How Buttars Tractor-Tremonton Inc. Transitions to a Tech-Savvy New Generation
How do you take a traditional, family business and transition it to the new generation of “digital natives”? For Buttars Tractor-Tremonton Inc., that meant moving away from outdated systems and processes, while maintaining the reputation of honesty that the business was built on.
In 1985, Robert Buttars founded Buttars Tractor-Tremonton in Northwestern Utah by purchasing an existing Massey Ferguson store. Within a few years, they added Ford, New Holland and MacDon. Kirby and Arctic Cat followed in the next decade, and the company recently added LandPride and Textron Off-Road. Early on, Robert expanded the business by cold-calling and using his know-how from growing up working in a similar store. Today, Buttars Tractor-Tremonton Inc. is the only family-owned and operated agriculture machinery business left in Box Elder County.
The world has changed a lot since 1985, and Buttars Tractor-Tremonton is keeping up with the times. We sat down with Jessica White, Office Manager and Robert’s daughter, and discussed the changes that are taking place. As she and her brothers have worked within the business, they are growing it and getting ready to take on ownership in an everchanging world.
What would you say differentiates you from other dealers?
Jessica: “One of the things that sets us apart from other businesses is that we are a family-owned dealership and we are still a single store. Nowadays, people think that the big corporations are needed to run the world. Instead, we succeed by being honest in what we’re doing and staying down-to-earth. We focus on that, and people in our community know that we’ll take care of them when they come into our dealership.”
What’s your role in the dealership, and what are your key responsibilities?
Jessica: “When I was in high school, I started doing payables and receivables for the Office Manager. He wanted to transition into Sales after I got married so it seemed like a natural next step for me to take over his role.
“In the past few years, I’ve been doing a lot of the Spader 20 Group, a professionally facilitated group of peers in the industry. I go to the meetings with my father. In fact, I’ve been doing more of a General Manager position, especially in the Parts and Service departments. As part of that role, I keep them on track and do whatever I can to help.”
What would you say is the toughest part of your job?
Jessica: “The toughest part of my job is keeping everybody happy, including employees and customers. I strive to be the level-headed one that keeps everybody motivated and down-to-earth while trying to do their best for the company.”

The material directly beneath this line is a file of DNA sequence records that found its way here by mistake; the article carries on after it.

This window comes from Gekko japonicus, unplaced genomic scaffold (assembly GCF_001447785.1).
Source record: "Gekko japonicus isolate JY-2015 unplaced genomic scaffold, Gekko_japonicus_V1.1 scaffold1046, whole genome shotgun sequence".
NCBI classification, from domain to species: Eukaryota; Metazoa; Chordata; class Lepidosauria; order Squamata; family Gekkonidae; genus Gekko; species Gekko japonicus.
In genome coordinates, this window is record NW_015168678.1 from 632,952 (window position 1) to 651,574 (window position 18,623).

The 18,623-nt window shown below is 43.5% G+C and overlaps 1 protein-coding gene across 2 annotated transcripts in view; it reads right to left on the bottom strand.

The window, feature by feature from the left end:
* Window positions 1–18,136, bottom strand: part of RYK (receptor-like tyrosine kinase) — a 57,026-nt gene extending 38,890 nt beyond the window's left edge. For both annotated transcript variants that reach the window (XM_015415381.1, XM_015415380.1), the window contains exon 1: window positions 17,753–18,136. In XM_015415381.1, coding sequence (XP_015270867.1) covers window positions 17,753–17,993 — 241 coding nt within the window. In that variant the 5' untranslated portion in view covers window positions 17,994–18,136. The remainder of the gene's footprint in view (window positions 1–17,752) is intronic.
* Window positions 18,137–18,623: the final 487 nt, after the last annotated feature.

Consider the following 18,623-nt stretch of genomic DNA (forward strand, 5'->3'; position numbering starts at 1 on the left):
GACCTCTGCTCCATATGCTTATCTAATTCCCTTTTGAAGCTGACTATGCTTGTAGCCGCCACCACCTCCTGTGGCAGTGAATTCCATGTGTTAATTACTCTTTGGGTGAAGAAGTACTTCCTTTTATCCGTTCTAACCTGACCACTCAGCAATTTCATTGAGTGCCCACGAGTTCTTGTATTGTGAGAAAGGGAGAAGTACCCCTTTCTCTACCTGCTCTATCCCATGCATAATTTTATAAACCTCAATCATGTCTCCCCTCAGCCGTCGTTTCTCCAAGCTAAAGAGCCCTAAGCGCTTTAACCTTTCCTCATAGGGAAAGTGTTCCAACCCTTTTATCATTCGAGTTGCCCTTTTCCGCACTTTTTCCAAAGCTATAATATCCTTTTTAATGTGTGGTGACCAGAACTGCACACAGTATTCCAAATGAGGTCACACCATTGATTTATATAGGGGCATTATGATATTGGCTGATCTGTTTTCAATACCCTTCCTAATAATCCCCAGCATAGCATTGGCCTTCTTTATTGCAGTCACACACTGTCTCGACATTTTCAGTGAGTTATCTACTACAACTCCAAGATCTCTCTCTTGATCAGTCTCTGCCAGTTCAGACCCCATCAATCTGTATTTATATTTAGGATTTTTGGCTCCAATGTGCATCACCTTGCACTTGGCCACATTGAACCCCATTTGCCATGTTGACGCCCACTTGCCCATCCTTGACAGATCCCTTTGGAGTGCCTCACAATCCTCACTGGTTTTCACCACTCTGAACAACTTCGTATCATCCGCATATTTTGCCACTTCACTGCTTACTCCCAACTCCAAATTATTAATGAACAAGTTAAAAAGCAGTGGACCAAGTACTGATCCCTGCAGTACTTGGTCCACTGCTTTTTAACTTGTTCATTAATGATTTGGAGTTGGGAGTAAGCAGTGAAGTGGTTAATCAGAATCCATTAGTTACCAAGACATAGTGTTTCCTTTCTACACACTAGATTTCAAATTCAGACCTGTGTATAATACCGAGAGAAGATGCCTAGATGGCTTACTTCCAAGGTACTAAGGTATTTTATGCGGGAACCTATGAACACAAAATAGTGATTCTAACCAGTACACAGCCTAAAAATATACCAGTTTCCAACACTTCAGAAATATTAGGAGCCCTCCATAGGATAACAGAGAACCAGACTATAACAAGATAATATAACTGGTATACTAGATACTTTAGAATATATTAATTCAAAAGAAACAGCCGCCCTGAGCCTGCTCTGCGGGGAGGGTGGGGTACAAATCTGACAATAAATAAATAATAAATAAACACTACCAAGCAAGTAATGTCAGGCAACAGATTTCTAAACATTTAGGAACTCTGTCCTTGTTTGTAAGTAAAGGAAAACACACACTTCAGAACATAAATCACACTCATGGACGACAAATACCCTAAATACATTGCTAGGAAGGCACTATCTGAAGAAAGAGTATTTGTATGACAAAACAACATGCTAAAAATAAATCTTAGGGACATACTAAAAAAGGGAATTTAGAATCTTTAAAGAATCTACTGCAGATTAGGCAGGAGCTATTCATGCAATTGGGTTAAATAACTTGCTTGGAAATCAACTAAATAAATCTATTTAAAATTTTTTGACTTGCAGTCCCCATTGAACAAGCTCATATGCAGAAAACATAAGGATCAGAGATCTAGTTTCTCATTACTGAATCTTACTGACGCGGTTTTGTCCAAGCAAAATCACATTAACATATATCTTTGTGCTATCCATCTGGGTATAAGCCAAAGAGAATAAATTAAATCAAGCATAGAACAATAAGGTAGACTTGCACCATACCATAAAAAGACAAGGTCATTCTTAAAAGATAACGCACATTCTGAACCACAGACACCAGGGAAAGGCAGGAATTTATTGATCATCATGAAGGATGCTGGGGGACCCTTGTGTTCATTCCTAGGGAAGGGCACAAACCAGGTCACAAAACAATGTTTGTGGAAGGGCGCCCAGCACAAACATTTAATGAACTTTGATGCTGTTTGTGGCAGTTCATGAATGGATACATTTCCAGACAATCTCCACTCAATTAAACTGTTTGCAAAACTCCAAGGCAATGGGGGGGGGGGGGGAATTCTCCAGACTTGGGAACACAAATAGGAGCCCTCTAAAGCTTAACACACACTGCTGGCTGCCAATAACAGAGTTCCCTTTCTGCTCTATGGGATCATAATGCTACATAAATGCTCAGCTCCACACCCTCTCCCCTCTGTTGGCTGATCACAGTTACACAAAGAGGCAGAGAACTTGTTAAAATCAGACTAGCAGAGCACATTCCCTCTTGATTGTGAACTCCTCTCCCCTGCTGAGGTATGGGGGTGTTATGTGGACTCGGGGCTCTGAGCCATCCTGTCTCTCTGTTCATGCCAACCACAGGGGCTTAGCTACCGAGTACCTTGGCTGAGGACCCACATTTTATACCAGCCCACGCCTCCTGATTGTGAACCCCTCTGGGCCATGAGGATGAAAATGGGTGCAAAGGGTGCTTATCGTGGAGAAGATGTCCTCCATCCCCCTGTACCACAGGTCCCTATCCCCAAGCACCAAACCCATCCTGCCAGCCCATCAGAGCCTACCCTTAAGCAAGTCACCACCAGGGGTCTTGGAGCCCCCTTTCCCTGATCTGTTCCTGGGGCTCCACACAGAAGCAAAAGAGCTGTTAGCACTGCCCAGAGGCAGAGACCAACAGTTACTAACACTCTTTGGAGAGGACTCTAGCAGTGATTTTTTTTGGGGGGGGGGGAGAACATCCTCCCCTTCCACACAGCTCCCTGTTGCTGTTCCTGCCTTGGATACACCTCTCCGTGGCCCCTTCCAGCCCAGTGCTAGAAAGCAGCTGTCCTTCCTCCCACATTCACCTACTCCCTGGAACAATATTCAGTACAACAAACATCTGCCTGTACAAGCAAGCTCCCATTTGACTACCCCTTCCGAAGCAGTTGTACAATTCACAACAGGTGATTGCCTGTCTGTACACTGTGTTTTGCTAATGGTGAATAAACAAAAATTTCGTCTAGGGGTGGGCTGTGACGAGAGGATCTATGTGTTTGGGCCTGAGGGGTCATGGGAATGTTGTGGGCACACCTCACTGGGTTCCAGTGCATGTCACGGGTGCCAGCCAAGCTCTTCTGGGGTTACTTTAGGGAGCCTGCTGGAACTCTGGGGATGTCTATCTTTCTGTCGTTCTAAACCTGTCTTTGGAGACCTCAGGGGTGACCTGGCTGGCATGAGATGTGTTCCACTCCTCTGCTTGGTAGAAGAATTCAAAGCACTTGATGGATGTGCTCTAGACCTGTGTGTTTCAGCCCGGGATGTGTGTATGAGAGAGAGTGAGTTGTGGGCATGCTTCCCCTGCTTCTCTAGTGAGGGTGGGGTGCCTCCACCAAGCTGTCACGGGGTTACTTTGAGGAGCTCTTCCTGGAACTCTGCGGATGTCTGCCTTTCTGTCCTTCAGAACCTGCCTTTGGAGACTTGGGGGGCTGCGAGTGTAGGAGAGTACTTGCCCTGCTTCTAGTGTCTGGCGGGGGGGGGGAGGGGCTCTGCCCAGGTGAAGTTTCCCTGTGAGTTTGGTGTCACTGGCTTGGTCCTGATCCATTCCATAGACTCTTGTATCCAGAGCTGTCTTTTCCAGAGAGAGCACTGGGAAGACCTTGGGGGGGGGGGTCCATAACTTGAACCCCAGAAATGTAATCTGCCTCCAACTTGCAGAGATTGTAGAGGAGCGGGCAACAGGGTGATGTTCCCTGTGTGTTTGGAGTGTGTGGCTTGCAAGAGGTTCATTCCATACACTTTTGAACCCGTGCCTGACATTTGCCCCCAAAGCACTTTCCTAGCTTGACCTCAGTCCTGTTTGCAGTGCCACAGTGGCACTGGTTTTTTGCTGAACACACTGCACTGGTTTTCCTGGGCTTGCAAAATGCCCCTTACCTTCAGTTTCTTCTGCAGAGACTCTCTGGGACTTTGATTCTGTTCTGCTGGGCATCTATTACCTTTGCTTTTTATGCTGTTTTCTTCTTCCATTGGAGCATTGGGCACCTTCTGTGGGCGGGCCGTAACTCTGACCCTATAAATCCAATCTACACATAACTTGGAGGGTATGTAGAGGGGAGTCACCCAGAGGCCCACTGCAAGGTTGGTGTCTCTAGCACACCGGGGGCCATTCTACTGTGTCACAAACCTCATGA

How do you deal with difficult customers?
Jessica: “Honesty is one of the core values at the company. When I have a difficult customer, I put myself in their shoes and try to look at things from their perspective. This is the easiest way to figure out how to help them. Often, the customer is correct, but sometimes, they’re not. In that case, I let them know that as gently as possible and do whatever I can, balancing both the customer needs and the needs of the business.”
When did you implement DIS, and what was the reason?
Jessica: “We implemented DIS in January 2017. The main reason that I changed to DIS was because our old computer system was difficult to deal with. It was a DOS-based system that was pretty complicated. We needed something that was simpler, more user-friendly and easier to train people on.
“I needed a system that would not get messed up or have data integrity issues. With our old system, I spent a lot of time fixing accounting numbers that were out of balance. When I reached out to the former vendor for technical explanations, no one understood why the errors had occurred.”
What’s your favorite DIS feature?
Jessica: “My favorite part about DIS is the Accounting module; it is very streamlined. With CreateSource documents, you can go in and make any entry into any part of the system. Whether it is Parts, Service or Wholegoods – it is pretty user-friendly and easy to do. It’s a great alternative to having several separate general ledgers or accounting journals, each with their own transactions.”
Does DIS make customer interactions easier for you?
Jessica: “The biggest part of DIS that helps with customers is Customer 360, which we are excited to start using soon. It puts everything into a bird’s-eye view; it shows the areas that we need to focus on and places where we could get more business.”
If DIS were suddenly to disappear, what would happen to your business?
Jessica: “If DIS was to disappear, we would probably be in complete chaos. You need the system in place so that all of the departments can function together. It keeps the business running and keeps everything in balance. So, losing it would be a tragedy.”
What was the overall impact of DIS on you?
Jessica: “With our old system, I did a lot of backtracking, trying to figure things out. So far with DIS, I haven’t had to do that too much; hopefully, that will continue. It makes a lot of things simpler and takes a great deal of workload off of the Accounting department.”
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